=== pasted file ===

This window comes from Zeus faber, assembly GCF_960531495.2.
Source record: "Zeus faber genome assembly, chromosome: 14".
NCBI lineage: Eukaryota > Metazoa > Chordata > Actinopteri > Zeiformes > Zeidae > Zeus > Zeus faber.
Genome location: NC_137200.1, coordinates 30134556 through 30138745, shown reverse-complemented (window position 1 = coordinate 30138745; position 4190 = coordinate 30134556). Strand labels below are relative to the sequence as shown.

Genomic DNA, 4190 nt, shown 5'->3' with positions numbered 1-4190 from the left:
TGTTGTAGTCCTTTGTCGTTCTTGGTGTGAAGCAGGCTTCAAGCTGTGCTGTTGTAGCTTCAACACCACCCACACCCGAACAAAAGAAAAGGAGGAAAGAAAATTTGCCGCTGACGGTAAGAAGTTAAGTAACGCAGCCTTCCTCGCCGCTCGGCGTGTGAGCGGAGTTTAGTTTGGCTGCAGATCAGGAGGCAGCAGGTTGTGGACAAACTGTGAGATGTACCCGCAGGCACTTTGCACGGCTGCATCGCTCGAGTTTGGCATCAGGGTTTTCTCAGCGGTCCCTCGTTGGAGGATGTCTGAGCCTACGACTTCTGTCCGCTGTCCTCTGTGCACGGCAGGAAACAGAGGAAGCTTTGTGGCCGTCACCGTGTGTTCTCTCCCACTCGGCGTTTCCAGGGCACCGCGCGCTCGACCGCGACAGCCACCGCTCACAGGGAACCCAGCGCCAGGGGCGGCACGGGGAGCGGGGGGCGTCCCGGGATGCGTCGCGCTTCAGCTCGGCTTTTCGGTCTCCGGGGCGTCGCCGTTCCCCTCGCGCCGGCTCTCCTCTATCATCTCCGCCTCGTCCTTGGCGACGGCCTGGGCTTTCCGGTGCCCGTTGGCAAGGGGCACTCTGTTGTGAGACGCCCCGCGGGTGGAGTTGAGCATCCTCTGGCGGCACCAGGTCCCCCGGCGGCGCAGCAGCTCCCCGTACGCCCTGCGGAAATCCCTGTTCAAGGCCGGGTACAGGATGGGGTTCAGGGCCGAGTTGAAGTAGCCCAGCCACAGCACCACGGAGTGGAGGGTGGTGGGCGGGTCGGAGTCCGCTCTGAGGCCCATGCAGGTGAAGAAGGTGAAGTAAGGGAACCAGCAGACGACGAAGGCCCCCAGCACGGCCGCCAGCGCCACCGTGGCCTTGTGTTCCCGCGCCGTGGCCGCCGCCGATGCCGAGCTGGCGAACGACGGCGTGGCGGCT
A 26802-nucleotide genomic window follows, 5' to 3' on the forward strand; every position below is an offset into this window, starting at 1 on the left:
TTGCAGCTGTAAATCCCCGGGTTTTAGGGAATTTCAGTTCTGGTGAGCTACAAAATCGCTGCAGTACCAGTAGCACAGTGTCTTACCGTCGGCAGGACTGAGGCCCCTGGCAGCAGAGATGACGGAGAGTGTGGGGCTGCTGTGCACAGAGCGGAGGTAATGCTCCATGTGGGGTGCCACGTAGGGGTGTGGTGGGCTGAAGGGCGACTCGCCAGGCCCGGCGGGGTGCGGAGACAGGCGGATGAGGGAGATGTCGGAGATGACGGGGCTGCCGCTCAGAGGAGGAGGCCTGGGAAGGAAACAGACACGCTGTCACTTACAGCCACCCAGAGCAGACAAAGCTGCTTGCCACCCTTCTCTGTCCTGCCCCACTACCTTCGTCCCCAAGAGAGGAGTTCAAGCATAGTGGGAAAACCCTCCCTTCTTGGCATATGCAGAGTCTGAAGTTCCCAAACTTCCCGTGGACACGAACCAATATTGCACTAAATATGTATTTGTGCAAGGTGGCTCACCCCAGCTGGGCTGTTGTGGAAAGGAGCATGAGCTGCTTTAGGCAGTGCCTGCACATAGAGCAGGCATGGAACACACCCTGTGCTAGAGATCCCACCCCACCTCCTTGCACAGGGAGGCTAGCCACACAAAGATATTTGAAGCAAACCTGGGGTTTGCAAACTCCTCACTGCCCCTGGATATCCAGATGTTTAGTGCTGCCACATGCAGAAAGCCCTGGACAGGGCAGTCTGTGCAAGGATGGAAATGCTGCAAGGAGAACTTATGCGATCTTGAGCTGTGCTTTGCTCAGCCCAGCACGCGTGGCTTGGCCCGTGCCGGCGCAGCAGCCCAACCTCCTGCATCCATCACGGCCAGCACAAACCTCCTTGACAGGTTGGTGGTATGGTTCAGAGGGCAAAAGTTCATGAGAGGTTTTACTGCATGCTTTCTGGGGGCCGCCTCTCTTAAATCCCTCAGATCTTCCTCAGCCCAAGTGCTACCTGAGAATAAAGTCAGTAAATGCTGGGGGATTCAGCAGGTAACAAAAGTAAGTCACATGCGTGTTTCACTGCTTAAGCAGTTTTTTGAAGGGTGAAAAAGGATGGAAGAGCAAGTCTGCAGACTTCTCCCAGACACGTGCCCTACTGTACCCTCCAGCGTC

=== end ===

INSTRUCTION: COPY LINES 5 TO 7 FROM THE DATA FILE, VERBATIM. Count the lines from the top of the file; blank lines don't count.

Genomic DNA, 4190 nt, shown 5'->3' with positions numbered 1-4190 from the left:
TGTTGTAGTCCTTTGTCGTTCTTGGTGTGAAGCAGGCTTCAAGCTGTGCTGTTGTAGCTTCAACACCACCCACACCCGAACAAAAGAAAAGGAGGAAAGAAAATTTGCCGCTGACGGTAAGAAGTTAAGTAACGCAGCCTTCCTCGCCGCTCGGCGTGTGAGCGGAGTTTAGTTTGGCTGCAGATCAGGAGGCAGCAGGTTGTGGACAAACTGTGAGATGTACCCGCAGGCACTTTGCACGGCTGCATCGCTCGAGTTTGGCATCAGGGTTTTCTCAGCGGTCCCTCGTTGGAGGATGTCTGAGCCTACGACTTCTGTCCGCTGTCCTCTGTGCACGGCAGGAAACAGAGGAAGCTTTGTGGCCGTCACCGTGTGTTCTCTCCCACTCGGCGTTTCCAGGGCACCGCGCGCTCGACCGCGACAGCCACCGCTCACAGGGAACCCAGCGCCAGGGGCGGCACGGGGAGCGGGGGGCGTCCCGGGATGCGTCGCGCTTCAGCTCGGCTTTTCGGTCTCCGGGGCGTCGCCGTTCCCCTCGCGCCGGCTCTCCTCTATCATCTCCGCCTCGTCCTTGGCGACGGCCTGGGCTTTCCGGTGCCCGTTGGCAAGGGGCACTCTGTTGTGAGACGCCCCGCGGGTGGAGTTGAGCATCCTCTGGCGGCACCAGGTCCCCCGGCGGCGCAGCAGCTCCCCGTACGCCCTGCGGAAATCCCTGTTCAAGGCCGGGTACAGGATGGGGTTCAGGGCCGAGTTGAAGTAGCCCAGCCACAGCACCACGGAGTGGAGGGTGGTGGGCGGGTCGGAGTCCGCTCTGAGGCCCATGCAGGTGAAGAAGGTGAAGTAAGGGAACCAGCAGACGACGAAGGCCCCCAGCACGGCCGCCAGCGCCACCGTGGCCTTGTGTTCCCGCGCCGTGGCCGCCGCCGATGCCGAGCTGGCGAACGACGGCGTGGCGGCT
A 26802-nucleotide genomic window follows, 5' to 3' on the forward strand; every position below is an offset into this window, starting at 1 on the left: